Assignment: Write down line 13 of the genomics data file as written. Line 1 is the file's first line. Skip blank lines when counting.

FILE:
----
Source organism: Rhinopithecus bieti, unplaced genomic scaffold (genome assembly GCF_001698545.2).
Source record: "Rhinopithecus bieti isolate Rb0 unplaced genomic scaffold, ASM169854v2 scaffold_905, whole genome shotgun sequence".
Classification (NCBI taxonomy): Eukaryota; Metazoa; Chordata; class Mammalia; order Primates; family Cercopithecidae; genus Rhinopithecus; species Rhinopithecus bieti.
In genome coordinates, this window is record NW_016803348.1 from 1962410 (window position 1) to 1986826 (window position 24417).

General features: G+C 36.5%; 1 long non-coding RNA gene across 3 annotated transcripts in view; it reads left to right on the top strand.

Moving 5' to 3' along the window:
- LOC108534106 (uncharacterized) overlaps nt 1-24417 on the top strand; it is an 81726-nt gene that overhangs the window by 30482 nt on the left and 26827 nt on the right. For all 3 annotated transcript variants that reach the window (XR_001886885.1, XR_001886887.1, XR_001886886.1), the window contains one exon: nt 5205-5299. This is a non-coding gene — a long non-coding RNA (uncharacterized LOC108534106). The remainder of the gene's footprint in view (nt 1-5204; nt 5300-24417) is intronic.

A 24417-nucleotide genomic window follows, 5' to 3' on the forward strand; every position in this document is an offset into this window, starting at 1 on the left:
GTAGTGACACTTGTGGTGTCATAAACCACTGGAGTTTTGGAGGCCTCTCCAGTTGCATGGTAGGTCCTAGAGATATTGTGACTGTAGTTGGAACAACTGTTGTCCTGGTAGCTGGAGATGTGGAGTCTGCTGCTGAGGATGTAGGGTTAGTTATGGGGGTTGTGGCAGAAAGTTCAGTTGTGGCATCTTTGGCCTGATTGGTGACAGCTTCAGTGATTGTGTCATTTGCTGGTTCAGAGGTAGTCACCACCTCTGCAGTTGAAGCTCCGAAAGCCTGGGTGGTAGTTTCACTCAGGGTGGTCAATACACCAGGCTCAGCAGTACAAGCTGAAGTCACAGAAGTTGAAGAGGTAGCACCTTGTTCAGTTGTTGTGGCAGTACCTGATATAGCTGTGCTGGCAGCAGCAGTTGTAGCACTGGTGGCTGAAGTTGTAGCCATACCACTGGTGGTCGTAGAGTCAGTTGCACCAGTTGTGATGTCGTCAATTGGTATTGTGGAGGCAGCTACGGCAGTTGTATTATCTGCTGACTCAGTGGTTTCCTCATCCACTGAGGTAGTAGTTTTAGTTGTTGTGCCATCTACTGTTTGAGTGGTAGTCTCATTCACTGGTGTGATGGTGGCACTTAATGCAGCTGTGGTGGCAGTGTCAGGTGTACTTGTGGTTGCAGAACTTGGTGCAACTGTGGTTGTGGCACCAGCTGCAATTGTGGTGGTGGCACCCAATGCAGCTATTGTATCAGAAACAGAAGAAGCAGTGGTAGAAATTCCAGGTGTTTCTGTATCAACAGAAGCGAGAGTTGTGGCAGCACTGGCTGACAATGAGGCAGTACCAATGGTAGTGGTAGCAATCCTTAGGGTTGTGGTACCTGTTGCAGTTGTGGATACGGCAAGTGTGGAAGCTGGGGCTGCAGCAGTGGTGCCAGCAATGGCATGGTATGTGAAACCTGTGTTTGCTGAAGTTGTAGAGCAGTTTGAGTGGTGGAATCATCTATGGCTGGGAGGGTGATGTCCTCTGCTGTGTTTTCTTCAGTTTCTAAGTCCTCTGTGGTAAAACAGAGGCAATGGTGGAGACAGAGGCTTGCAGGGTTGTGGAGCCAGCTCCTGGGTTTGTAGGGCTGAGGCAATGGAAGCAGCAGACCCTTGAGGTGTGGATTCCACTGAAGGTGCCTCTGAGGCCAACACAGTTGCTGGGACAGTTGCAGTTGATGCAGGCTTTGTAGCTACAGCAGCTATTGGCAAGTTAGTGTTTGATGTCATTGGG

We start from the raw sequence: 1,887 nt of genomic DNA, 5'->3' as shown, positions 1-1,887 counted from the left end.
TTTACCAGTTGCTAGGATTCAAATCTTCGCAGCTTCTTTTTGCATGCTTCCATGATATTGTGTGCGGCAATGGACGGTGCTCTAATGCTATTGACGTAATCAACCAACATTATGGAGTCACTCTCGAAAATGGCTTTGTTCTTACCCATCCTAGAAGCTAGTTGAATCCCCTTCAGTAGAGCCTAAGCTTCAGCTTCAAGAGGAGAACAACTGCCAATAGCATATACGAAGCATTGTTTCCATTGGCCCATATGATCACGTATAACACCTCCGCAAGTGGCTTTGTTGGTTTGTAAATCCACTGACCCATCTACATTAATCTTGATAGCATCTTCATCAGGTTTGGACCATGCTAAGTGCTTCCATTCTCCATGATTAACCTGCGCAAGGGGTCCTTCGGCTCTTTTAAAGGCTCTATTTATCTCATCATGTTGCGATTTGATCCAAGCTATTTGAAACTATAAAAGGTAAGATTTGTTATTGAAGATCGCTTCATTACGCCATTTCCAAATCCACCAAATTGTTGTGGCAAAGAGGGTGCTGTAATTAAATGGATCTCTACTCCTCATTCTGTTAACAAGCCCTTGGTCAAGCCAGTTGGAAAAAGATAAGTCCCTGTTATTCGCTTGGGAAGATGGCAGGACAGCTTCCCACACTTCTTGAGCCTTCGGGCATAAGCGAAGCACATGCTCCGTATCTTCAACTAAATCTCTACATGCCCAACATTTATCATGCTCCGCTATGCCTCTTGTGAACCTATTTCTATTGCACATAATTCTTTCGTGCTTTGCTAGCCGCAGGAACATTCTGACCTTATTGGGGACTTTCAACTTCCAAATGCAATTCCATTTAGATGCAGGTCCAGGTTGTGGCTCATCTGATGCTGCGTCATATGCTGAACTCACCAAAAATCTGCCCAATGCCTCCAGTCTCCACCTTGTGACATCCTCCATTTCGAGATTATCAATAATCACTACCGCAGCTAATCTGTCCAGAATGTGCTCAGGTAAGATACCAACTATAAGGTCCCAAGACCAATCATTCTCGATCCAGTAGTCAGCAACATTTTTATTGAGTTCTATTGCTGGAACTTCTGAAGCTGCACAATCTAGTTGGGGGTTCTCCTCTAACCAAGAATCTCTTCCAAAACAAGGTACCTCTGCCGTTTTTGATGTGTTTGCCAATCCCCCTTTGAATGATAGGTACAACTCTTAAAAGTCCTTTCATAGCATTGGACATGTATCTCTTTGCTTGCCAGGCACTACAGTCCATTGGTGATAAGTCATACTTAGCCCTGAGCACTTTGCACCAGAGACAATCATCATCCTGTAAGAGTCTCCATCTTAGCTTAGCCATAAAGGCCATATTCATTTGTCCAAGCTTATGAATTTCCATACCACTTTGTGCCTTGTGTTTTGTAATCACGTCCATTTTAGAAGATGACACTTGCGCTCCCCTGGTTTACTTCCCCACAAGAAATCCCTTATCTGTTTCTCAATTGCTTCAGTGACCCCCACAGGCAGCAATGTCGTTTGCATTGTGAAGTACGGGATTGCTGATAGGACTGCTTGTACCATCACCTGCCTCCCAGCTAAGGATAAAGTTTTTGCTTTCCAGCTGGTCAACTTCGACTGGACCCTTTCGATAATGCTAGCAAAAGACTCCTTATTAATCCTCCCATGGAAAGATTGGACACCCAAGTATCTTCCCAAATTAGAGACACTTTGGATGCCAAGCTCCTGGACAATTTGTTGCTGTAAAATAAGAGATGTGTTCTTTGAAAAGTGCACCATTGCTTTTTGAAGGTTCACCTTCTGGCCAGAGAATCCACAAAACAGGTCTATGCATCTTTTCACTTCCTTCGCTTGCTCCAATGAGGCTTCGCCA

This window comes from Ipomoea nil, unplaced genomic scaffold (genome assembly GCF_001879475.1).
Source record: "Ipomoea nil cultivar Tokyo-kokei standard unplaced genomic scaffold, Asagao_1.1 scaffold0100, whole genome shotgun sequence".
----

Source record: "Ipomoea nil cultivar Tokyo-kokei standard unplaced genomic scaffold, Asagao_1.1 scaffold0100, whole genome shotgun sequence".